Countries in the Western Indian Ocean (WIO) and along the Red Sea are particularly vulnerable to coral reef degradation, and understanding the degree of connectivity among coral reefs is a first step toward efficient conservation. The aim of this study is to investigate the genetic diversity, population structure and connectivity patterns of the broadcast spawning coral Acropora tenuis, first at a large scale comparing the Red Sea and the WIO, and second at a smaller scale comparing sites within the WIO. In total 689 individual A. tenuis colonies were sampled on 28 locations in Saudi Arabia, Kenya, Tanzania, Mozambique and Madagascar and analysed with seven microsatellite markers. The sample site in the Red Sea was found to be differentiated from all other sites in the WIO, which confirms the hypothesised genetic break. High differentiation was found between the African mainland and Madagascar and within Madagascar. However, there is evidence for long-distance larval dispersal for A. tenuis in the North Mozambique Channel region, with exchange between northern Mozambique and northern Madagascar. The sites in the southwest of Madagascar show mixing with sites in northern Madagascar, as well as exchange with sites in northern Mozambique and Tanzania. Southern Mozambique forms a separate group in Bayesian clustering. High genetic connectivity was found for most sites along the East African mainland coast, with no indication for strict genetic barriers. These results support biophysical modelling studies, which propose Tanzania as a seeding source of larvae for downstream Kenya. These patterns of high genetic connectivity combined with contemporary dispersal barriers can be explained by the long larval duration of A. tenuis and the prevailing northbound East African Coast Current that facilitates higher genetic connectivity along the northern East African Coast, while eddies in the Mozambique Channel are causing larval retention in southern Mozambique and Madagascar.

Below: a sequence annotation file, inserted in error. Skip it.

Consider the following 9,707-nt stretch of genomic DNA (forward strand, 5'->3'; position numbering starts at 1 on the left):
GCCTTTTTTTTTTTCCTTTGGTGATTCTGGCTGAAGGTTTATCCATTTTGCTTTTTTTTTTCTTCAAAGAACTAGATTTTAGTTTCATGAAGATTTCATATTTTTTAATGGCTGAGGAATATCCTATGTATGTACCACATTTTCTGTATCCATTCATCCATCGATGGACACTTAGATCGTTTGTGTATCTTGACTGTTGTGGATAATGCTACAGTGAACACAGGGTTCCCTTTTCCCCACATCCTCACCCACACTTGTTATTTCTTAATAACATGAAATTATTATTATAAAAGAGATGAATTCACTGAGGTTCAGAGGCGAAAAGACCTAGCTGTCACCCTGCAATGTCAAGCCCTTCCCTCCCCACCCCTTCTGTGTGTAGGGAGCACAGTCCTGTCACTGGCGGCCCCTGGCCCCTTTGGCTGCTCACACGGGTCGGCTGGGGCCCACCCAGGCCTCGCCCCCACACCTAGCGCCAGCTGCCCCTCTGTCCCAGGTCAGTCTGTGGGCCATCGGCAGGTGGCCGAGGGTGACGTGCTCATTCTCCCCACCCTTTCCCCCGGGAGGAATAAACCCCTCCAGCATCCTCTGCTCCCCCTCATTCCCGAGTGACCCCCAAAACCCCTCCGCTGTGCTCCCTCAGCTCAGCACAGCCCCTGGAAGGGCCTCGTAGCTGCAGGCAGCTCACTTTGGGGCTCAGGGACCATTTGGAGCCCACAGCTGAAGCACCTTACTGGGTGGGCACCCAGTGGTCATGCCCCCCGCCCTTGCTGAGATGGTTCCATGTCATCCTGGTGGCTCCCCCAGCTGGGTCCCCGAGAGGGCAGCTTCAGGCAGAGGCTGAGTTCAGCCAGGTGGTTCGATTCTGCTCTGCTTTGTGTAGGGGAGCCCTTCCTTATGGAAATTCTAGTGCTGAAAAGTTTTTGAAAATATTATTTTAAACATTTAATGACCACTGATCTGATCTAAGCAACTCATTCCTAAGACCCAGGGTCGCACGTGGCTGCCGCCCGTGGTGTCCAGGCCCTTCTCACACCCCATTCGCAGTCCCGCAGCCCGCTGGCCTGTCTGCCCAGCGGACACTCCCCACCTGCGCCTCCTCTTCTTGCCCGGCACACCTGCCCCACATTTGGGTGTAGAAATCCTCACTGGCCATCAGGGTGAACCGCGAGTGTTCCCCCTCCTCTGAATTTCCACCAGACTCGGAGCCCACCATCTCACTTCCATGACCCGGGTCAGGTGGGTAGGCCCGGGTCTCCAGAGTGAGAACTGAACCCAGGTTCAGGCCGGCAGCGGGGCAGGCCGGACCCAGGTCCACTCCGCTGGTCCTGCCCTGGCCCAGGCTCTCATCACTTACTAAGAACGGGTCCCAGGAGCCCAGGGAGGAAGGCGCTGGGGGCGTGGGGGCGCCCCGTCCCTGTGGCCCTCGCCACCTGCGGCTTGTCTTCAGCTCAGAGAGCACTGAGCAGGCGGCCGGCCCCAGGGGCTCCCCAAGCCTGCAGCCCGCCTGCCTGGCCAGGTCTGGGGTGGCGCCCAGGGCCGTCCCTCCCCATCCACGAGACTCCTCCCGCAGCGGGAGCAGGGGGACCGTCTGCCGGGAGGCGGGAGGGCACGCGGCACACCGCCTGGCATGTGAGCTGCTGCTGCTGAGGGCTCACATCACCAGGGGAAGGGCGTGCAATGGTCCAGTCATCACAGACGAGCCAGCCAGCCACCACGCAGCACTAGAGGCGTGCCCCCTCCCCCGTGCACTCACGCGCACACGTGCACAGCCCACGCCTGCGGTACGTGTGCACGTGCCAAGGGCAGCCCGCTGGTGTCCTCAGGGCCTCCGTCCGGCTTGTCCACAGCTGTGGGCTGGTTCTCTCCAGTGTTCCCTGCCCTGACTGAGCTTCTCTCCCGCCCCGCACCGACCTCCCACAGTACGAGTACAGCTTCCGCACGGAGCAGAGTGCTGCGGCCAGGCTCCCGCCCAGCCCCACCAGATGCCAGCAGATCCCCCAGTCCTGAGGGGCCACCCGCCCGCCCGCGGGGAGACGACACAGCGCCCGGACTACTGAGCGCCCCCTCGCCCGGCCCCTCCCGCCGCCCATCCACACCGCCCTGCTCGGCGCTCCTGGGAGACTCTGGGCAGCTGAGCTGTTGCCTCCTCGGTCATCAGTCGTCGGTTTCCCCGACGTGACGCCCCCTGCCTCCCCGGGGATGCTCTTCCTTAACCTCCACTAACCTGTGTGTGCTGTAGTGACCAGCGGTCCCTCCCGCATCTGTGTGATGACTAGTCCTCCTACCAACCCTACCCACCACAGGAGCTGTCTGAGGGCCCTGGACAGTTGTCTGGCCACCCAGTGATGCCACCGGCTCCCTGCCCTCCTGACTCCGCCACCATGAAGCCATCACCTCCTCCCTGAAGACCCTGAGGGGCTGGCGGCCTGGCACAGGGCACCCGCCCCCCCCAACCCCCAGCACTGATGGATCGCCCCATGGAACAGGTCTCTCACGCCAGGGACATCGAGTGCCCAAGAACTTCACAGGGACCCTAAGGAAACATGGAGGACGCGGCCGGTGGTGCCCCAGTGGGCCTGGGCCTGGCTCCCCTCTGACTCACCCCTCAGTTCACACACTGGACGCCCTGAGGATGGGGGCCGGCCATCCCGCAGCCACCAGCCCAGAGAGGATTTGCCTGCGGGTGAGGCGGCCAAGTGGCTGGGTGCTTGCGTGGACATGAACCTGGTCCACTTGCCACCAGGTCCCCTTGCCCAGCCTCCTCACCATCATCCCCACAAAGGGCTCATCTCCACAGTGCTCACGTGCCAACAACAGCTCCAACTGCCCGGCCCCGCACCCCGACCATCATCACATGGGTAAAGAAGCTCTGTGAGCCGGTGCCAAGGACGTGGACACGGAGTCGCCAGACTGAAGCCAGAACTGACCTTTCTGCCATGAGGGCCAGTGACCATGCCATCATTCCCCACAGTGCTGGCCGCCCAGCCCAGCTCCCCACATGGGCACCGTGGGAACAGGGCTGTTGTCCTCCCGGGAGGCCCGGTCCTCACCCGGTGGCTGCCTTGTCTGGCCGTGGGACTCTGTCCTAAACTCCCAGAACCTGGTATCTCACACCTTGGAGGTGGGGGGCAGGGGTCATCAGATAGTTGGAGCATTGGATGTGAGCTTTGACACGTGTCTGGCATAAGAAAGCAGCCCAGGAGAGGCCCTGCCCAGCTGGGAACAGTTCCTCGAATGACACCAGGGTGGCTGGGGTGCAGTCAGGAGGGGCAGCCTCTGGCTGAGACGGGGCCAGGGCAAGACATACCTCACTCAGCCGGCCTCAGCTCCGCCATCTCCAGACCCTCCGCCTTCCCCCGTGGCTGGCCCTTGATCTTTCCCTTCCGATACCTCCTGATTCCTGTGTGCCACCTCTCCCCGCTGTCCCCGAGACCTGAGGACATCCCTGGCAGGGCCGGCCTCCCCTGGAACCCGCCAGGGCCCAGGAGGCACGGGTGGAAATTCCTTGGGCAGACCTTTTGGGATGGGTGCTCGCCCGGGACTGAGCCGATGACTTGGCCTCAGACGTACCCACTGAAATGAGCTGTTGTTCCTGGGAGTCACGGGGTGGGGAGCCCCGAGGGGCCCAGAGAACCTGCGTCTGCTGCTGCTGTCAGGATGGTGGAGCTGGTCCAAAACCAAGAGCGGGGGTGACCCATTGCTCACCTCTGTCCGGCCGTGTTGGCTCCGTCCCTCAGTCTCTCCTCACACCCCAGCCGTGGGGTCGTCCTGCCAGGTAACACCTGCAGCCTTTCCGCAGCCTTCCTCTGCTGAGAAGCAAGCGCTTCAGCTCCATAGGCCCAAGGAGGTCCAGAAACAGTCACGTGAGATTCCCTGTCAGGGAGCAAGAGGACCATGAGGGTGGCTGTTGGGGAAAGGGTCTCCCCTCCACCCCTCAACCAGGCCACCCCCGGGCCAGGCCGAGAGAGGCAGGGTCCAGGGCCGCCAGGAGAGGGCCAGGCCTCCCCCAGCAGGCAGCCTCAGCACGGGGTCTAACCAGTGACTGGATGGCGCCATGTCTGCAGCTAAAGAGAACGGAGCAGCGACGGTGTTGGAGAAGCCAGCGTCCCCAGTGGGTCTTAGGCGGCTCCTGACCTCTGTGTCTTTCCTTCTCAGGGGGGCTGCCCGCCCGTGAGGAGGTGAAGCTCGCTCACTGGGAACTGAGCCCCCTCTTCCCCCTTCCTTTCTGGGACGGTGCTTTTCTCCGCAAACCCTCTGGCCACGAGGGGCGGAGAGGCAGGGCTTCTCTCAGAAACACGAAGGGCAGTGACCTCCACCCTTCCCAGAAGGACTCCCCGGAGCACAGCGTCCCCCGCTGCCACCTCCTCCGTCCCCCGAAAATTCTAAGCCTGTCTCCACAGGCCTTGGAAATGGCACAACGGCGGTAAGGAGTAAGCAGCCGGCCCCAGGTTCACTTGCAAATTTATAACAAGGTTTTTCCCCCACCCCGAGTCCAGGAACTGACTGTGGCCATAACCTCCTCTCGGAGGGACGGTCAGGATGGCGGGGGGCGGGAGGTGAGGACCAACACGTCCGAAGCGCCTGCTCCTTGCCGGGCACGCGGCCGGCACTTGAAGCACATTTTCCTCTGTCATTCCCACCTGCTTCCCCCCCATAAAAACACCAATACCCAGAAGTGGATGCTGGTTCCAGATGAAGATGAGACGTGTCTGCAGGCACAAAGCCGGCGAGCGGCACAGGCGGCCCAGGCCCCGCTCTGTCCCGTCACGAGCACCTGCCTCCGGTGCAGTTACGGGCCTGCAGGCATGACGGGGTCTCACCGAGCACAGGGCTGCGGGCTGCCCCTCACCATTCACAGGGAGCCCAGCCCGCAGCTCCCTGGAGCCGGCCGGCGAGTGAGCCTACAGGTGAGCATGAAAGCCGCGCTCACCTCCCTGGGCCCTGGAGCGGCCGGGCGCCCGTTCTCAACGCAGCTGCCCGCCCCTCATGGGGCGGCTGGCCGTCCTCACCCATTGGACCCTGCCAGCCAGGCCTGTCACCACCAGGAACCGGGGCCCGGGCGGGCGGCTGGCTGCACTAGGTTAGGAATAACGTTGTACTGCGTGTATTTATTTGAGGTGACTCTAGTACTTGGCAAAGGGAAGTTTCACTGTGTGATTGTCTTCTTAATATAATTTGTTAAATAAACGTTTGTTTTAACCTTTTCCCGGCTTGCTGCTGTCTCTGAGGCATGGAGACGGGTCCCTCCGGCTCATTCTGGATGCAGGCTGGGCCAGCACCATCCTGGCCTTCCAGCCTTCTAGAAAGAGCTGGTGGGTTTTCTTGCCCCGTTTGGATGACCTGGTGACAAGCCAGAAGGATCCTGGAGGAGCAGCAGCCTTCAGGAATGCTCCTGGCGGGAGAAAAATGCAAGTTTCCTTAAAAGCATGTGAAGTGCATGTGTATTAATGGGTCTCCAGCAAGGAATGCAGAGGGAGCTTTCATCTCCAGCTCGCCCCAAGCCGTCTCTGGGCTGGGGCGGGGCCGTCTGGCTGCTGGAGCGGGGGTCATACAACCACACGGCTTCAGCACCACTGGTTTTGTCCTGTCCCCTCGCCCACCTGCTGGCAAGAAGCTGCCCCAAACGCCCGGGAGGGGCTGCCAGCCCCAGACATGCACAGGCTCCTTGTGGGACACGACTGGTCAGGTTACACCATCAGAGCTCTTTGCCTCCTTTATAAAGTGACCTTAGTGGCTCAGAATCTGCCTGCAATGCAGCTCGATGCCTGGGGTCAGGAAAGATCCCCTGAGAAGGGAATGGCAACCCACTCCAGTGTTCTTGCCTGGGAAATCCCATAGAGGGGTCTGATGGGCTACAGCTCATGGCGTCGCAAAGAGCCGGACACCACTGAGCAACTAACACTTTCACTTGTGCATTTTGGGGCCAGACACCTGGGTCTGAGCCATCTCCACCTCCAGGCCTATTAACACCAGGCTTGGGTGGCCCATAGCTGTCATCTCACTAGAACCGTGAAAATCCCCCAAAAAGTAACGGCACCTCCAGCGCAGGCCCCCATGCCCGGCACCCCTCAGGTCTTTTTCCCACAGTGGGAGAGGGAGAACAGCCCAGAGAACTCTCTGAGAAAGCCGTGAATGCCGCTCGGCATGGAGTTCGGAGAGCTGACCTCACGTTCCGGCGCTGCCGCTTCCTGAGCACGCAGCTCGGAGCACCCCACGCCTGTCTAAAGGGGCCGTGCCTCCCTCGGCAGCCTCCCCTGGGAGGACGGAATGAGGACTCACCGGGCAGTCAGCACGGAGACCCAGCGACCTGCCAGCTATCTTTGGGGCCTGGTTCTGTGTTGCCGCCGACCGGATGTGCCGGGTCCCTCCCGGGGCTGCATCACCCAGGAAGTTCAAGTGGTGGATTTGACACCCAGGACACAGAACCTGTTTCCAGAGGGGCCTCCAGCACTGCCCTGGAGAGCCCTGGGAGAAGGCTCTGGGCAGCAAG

|Original language||English (US)|
|State||Published - Apr 22 2022|
Bibliographical noteKAUST Repository Item: Exported on 2022-05-25
Acknowledgements: We would like to thank the agencies that supported our work: Fonds Wetenschappelijk Onderzoek Vlaanderen (FWO) for the project ‘Connectivity of Coral Reefs and Mangroves in the Western Indian Ocean’ (COCOMA-WIO; grant 1501612N); Vrije Universiteit Brussel (VUB, OZR2068BOF) for financial support; Vlaamse Interuniversitaire—Raad Universitaire Ontwikkelingssamenwerking (VLIR-UOS) for providing a PhD scholarship to H.A. Ratsimbazafy; VLIR-UOS, doctoral school of the VUB, and Leopold III-fonds for providing travel grants to R.M. van der Ven; European Union Erasmus Mundus Programme CARIBU, VLIR-UOS and King Abdullah University for Science and Technology (Saudi Arabia) for providing travel grants to M. Kochzius; T. Sierens (VUB, Belgium) for assistance during laboratory work; L. van Dijk for processing samples; T. Lavitra (Institut Halieutiques et des Sciences Marine, Université de Tuléar, Madagascar), J. M. Mwaura (Kenya Marine and Fisheries Research Institute, Kenya) and B. Cowburn (University of Oxford, UK) for collecting samples; D. De Ryck (VUB, Belgium), F. Huyghe (VUB, Belgium), M.S. Mohammed (State University of Zanzibar, Tanzania), V. Muhala (Eduardo Mondlane University, Mozambique) and M. Berumen (King Abdullah University for Science and Technology) for assistance during fieldwork; M. Sheikh (State University of Zanzibar) for logistical support; the competent authorities in Kenya, Madagascar, Mozambique, Saudi Arabia and Tanzania for permits; N. van Hoytema (Centre for Environment, Fisheries and Aquaculture Science (Cefas), UK) for proofreading.
This publication acknowledges KAUST support, but has no KAUST affiliated authors.
ASJC Scopus subject areas
- Aquatic Science